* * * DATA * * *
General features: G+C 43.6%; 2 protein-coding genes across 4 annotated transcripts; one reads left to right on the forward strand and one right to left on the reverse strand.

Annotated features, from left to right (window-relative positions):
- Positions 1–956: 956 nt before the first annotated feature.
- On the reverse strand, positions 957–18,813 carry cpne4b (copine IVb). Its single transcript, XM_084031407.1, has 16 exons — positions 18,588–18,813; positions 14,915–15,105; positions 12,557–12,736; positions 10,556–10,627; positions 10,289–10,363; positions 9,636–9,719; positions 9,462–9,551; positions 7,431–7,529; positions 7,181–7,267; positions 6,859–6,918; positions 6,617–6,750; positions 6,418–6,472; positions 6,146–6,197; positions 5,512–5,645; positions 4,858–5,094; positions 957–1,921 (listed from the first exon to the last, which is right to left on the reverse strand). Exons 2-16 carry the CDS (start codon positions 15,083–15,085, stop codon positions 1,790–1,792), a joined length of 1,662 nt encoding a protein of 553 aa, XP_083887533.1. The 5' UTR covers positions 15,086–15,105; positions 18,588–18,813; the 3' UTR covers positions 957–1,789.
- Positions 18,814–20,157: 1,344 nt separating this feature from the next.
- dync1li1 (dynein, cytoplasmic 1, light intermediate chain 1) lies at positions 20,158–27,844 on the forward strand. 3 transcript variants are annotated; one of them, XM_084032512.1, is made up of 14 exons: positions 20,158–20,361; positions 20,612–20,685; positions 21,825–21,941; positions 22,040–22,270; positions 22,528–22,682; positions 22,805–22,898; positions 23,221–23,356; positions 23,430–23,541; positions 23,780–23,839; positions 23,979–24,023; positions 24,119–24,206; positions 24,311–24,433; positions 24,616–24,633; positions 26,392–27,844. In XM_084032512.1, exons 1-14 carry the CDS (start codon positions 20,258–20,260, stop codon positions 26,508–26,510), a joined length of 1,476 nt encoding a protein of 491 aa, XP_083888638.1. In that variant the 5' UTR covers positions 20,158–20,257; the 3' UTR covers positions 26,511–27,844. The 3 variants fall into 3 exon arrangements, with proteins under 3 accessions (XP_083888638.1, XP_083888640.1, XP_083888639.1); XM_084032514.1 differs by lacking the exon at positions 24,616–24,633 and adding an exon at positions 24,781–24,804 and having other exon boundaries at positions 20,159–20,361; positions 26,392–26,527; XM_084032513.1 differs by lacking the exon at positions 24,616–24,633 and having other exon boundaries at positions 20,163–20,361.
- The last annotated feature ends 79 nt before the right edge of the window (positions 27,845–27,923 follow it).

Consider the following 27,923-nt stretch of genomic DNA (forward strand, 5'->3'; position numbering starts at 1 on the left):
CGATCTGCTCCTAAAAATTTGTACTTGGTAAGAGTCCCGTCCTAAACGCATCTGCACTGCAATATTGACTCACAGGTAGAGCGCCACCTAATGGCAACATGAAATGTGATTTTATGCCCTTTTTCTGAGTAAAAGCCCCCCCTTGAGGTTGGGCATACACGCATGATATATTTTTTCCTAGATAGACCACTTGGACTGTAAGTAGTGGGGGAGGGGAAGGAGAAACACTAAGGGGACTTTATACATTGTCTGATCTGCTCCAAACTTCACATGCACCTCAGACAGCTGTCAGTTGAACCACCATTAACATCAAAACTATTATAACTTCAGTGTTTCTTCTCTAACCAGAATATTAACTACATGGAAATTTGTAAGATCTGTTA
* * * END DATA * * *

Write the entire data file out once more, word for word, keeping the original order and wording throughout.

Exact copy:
General features: G+C 43.6%; 2 protein-coding genes across 4 annotated transcripts; one reads left to right on the forward strand and one right to left on the reverse strand.

Annotated features, from left to right (window-relative positions):
- Positions 1–956: 956 nt before the first annotated feature.
- On the reverse strand, positions 957–18,813 carry cpne4b (copine IVb). Its single transcript, XM_084031407.1, has 16 exons — positions 18,588–18,813; positions 14,915–15,105; positions 12,557–12,736; positions 10,556–10,627; positions 10,289–10,363; positions 9,636–9,719; positions 9,462–9,551; positions 7,431–7,529; positions 7,181–7,267; positions 6,859–6,918; positions 6,617–6,750; positions 6,418–6,472; positions 6,146–6,197; positions 5,512–5,645; positions 4,858–5,094; positions 957–1,921 (listed from the first exon to the last, which is right to left on the reverse strand). Exons 2-16 carry the CDS (start codon positions 15,083–15,085, stop codon positions 1,790–1,792), a joined length of 1,662 nt encoding a protein of 553 aa, XP_083887533.1. The 5' UTR covers positions 15,086–15,105; positions 18,588–18,813; the 3' UTR covers positions 957–1,789.
- Positions 18,814–20,157: 1,344 nt separating this feature from the next.
- dync1li1 (dynein, cytoplasmic 1, light intermediate chain 1) lies at positions 20,158–27,844 on the forward strand. 3 transcript variants are annotated; one of them, XM_084032512.1, is made up of 14 exons: positions 20,158–20,361; positions 20,612–20,685; positions 21,825–21,941; positions 22,040–22,270; positions 22,528–22,682; positions 22,805–22,898; positions 23,221–23,356; positions 23,430–23,541; positions 23,780–23,839; positions 23,979–24,023; positions 24,119–24,206; positions 24,311–24,433; positions 24,616–24,633; positions 26,392–27,844. In XM_084032512.1, exons 1-14 carry the CDS (start codon positions 20,258–20,260, stop codon positions 26,508–26,510), a joined length of 1,476 nt encoding a protein of 491 aa, XP_083888638.1. In that variant the 5' UTR covers positions 20,158–20,257; the 3' UTR covers positions 26,511–27,844. The 3 variants fall into 3 exon arrangements, with proteins under 3 accessions (XP_083888638.1, XP_083888640.1, XP_083888639.1); XM_084032514.1 differs by lacking the exon at positions 24,616–24,633 and adding an exon at positions 24,781–24,804 and having other exon boundaries at positions 20,159–20,361; positions 26,392–26,527; XM_084032513.1 differs by lacking the exon at positions 24,616–24,633 and having other exon boundaries at positions 20,163–20,361.
- The last annotated feature ends 79 nt before the right edge of the window (positions 27,845–27,923 follow it).

Consider the following 27,923-nt stretch of genomic DNA (forward strand, 5'->3'; position numbering starts at 1 on the left):
CGATCTGCTCCTAAAAATTTGTACTTGGTAAGAGTCCCGTCCTAAACGCATCTGCACTGCAATATTGACTCACAGGTAGAGCGCCACCTAATGGCAACATGAAATGTGATTTTATGCCCTTTTTCTGAGTAAAAGCCCCCCCTTGAGGTTGGGCATACACGCATGATATATTTTTTCCTAGATAGACCACTTGGACTGTAAGTAGTGGGGGAGGGGAAGGAGAAACACTAAGGGGACTTTATACATTGTCTGATCTGCTCCAAACTTCACATGCACCTCAGACAGCTGTCAGTTGAACCACCATTAACATCAAAACTATTATAACTTCAGTGTTTCTTCTCTAACCAGAATATTAACTACATGGAAATTTGTAAGATCTGTTA